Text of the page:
Residents of Palo Seco in southwest Trinidad are on the lookout for a jaguar, the third largest cat in the world, after a viral video about a dog being wounded by the deadly animal.
Up to Monday, the police could not confirm if jaguars were spotted in the community, particularly in forested areas at No 4 Road. No one reported seeing the animal to the police.
Santa Flora as well as South Western Division Task Force (SWDTF) police were trying to verify the information about this "roaming cat" that had possibly been smuggled from neighbouring Venezuela.
Newsday visited the community on Monday and interviewed several residents, including the owner of the dog that was wounded on Wednesday in its kennel.
The owner, who asked to remain unnamed, said she was not at home when the dog – Lucy – received a wound to its back early on Wednesday. She recalled that the dog was tied, and relatives heard it making noise.
They checked and saw Lucy had an injury. Someone was passing and reminded the family about the "set of animals like ocelots, jaguars and other wild cats" roaming in the bushes.
"Someone jumped up and said, it is one that bit the dog. I asked if they saw when it happened. They said no. No one saw what happened with the dog," she said.
"We keep hearing about a big cat by the river near the bridge. A boy said he was going to a shop and saw a big black cat with white eyes. We told him that it was maybe an ocelot."
The woman said people said they had seen the cats, and were running scared.
"I have not seen any wild cats, and I do not want to see anything, because I might freak out. I am afraid of the house cats."
The woman confirmed that the voice in the video was that of a relative who lived elsewhere.
Afisha La Mott, who lives further into the area, recalled a resident claiming to have seen a jaguar a few days ago.
Game wardens visited after word spread, but left empty-handed.
The mother of five said neither she nor other family members had seen any wild cats. She said she would believe it if she saw it.
The possibility of a jaguar being smuggled from the South American continent is possible, La Mott said, considering many Venezuelans frequent the area.
"I am frightened for my children, not for me. I stopped them from playing in the road and at the back of the house. I let them play in the front where I can see them," she said.
Asked what she would do if she came face to face with a jaguar, La Mott said she might defecate on herself.
"If it is really out there, I would be glad if they hold it," La Mott added.
One of the men who claimed to have seen the "big cat" is said to be an "addict."
The man spoke briefly to Newsday, saying he was digging yam and spotted the big cat. He also said he knows the type of food these animals eat. He refused to share any more information.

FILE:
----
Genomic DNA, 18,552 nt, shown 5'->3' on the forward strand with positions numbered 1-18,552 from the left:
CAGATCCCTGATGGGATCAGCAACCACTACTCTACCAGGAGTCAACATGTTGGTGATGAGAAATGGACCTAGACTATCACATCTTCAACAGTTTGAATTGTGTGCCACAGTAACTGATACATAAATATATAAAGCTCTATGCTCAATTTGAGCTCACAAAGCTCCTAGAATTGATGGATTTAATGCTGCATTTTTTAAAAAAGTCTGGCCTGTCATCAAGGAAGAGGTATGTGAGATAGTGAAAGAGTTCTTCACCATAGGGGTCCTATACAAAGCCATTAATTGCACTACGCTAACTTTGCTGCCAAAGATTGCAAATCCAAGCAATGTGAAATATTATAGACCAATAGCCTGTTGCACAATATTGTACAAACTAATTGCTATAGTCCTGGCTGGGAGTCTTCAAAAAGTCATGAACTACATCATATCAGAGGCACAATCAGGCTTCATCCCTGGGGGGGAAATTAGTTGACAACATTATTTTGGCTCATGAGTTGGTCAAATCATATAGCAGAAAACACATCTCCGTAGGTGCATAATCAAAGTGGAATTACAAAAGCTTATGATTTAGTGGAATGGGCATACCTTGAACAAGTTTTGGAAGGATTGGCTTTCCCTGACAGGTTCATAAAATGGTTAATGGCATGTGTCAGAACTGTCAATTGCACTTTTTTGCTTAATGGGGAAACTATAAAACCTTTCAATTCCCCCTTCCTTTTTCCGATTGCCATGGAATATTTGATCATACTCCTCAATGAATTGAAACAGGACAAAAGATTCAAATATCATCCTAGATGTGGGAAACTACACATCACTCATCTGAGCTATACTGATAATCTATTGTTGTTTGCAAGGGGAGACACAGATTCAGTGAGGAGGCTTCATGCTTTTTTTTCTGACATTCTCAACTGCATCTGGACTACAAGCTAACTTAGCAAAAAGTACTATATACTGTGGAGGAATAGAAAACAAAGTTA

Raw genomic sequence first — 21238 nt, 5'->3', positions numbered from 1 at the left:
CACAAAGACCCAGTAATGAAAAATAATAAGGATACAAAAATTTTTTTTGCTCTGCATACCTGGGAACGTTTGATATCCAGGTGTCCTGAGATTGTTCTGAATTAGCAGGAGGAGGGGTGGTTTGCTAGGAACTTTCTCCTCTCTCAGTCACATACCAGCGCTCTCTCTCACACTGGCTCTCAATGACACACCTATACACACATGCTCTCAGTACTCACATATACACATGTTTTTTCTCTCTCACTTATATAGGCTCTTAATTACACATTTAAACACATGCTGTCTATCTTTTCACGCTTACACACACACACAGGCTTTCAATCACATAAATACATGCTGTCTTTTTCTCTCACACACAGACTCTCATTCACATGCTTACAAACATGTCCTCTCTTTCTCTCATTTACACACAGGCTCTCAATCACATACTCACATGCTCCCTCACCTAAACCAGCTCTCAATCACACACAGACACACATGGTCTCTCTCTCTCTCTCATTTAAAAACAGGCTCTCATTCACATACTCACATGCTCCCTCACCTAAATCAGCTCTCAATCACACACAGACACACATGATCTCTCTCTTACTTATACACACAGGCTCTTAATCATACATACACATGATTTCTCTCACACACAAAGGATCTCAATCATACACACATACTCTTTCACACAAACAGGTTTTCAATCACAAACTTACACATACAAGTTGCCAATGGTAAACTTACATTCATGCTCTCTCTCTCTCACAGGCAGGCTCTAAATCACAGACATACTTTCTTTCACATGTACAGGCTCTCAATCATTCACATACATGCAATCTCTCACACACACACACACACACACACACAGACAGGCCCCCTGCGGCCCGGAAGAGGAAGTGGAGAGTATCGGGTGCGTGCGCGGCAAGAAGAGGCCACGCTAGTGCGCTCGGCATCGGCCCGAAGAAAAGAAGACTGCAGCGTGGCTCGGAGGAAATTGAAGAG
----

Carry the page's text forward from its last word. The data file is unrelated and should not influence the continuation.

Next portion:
Instead, the bareback man removed a few ochros from his pants pockets and offered to sell them for $16.
Another resident, Wilfred Figaroux, said he had heard the rumour but had not seen any wild cats lurking.
Residents were seen walking in the streets, and while they heard about the big cats, they said they had not seen any.
The jaguar, not indigenous to TT, is the third largest cat after the lion and tiger.
Acting Cpl Bhagwandeen, PC Ragoonanan of the Santa Flora Police Station as well as PCs Mungal, Jagessar and Weston of the SWDTF were searching on Monday.
Like the police, Ricardo Meade, founder of the El Socorro Centre for Wildlife Conservation (ECWC), said the organisation had not received any report.
Instead, it too, found out about the rumours via social media.
"We have no photos or video of this animal. How come no one has been able to take a picture? We need proof of life. This looks suspicious. We have no concrete evidence.
"Understanding the animal we are dealing with, jaguars are third largest cats in the world and can weigh up to 350 pounds and grow about five-and-a-half feet long," Meade said.
"Because of its size and weight, it would leave prints everywhere. It has the most powerful bite and an interesting way of killing – biting through animals' skulls and crushing the brain. Most other cats go for the neck, where the jugular vein is."
He advised the public to alert the police if they spotted such an animal. Meade said the police, in turn, could alert all other relevant authorities.
Meade said for safety reasons, if a jaguar is spotted lurking, it should be put down.
He added that smuggling wildlife is not a good thing at all.
On May 31, the police got a tip-off and went to a location in northwest Trinidad, where they seized a jaguar cub and exotic birds from an abandoned campsite. The animals were believed to have been smuggled.
The cub was handed over to the Emperor Valley Zoo for safekeeping.
Anyone with information can call Santa Flora police at 649-5555 or the nearest police station.